Despite a ridiculous premise, I was more than willing to give Snowpiercer the benefit of the doubt. I loved director Bong Joon-ho’s giant fish-monster movie The Host, as well as his atmospheric and absorbing psychological thriller Mother. But as so often happens to Korean directors when they get to Hollywood, the resulting film doesn’t live up to prior Korea-based endeavors. Snowpiercer is a case in point.
The premise: Earth is a frozen white wasteland due to climate change and man’s fatally flawed efforts to avert it. Now what’s left of mankind is living in a super train that continually circles the globe. A rigid class system is brutally enforced on the train, and, understandably, the folks back in third class are mad as hell and aren’t going to take it anymore. Revolution ensues and the long trek to the front of the train makes up the rest of the film. Don’t worry, I’m not spoiling anything for you because, frankly, there’s nothing to spoil. That’s the problem. There’s one or two minor plot twists, but nothing to write home about and certainly nothing rewarding enough for the slog.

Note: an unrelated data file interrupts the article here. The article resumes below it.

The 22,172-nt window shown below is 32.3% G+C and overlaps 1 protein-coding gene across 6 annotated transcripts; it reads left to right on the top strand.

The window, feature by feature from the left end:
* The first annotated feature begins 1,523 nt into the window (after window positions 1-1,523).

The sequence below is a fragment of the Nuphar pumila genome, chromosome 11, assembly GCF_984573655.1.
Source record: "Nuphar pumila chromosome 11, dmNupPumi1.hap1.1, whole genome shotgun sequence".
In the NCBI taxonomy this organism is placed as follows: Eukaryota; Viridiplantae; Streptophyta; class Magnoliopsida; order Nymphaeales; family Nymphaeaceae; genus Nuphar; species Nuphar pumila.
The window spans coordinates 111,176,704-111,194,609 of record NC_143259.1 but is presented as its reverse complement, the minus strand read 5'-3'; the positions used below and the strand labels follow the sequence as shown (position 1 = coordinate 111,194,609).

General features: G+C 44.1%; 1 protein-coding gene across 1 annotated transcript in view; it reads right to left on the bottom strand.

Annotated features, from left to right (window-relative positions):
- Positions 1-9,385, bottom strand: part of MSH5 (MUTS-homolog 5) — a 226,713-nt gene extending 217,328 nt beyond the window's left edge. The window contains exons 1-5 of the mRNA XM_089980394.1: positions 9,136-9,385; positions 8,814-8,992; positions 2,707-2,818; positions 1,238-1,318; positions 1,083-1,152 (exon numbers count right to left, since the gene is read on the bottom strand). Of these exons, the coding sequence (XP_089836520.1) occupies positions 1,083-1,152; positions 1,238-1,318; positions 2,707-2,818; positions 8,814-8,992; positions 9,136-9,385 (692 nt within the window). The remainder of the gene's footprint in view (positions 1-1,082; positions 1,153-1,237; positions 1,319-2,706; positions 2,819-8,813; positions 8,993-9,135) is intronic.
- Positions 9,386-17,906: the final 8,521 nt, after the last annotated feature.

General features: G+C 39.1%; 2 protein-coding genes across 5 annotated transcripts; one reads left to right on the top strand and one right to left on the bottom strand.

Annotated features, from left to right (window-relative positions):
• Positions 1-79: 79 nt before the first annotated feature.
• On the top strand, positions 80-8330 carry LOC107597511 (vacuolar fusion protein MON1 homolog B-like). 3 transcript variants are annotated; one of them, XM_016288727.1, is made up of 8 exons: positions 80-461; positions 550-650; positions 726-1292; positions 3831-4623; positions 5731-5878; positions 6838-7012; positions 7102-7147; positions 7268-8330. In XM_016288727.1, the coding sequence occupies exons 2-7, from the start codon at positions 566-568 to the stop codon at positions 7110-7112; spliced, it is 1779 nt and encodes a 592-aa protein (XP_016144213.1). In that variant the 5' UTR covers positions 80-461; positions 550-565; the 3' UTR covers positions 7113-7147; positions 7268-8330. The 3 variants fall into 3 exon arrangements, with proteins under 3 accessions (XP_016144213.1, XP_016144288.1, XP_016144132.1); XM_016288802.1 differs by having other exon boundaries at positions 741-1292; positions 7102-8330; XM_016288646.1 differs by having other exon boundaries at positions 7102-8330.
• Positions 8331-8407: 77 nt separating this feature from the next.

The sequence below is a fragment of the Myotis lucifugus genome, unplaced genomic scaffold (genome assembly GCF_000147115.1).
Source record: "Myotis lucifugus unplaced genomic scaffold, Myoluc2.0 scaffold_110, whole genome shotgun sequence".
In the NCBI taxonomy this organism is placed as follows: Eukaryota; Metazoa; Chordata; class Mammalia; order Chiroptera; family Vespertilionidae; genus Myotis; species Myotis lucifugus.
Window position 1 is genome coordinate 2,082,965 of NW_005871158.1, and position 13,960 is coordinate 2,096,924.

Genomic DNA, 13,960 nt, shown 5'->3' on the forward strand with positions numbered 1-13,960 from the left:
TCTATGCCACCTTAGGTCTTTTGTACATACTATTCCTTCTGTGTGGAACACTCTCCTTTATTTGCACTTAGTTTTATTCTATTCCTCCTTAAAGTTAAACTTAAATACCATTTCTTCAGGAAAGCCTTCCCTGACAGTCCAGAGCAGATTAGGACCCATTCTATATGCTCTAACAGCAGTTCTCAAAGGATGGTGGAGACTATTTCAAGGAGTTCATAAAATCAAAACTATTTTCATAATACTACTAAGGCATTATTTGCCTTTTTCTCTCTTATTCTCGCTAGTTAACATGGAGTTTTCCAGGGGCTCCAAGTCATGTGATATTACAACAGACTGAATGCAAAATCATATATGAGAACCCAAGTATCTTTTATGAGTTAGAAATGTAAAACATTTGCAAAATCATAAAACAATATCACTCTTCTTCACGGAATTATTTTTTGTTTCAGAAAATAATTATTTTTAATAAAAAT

I got the feeling that this started off as a much more interesting film, but fell victim to the inevitable production notes process, all the truly compelling bits gradually broken off, piece by piece. I’ve seen what Bong can do, I know what he’s capable of, and this truncated actioner falls somewhat short of the mark.
On the bright side, there is Song Kang-ho, and a decent conceit that allows us to understand him even though he delivers all his lines in Korean. Also on hand are John Hurt and Ed Harris, old school quality to balance the more light-weight leads Chris Evans and Jamie Bell.
If you’re looking for a decent Hollywood action film made by a Korean director, I’d recommend Kim Ji-woon’s The Last Stand (mit Ahnuld). And if you haven’t seen any of Bong Joon-ho’s Korean films, by all means, do.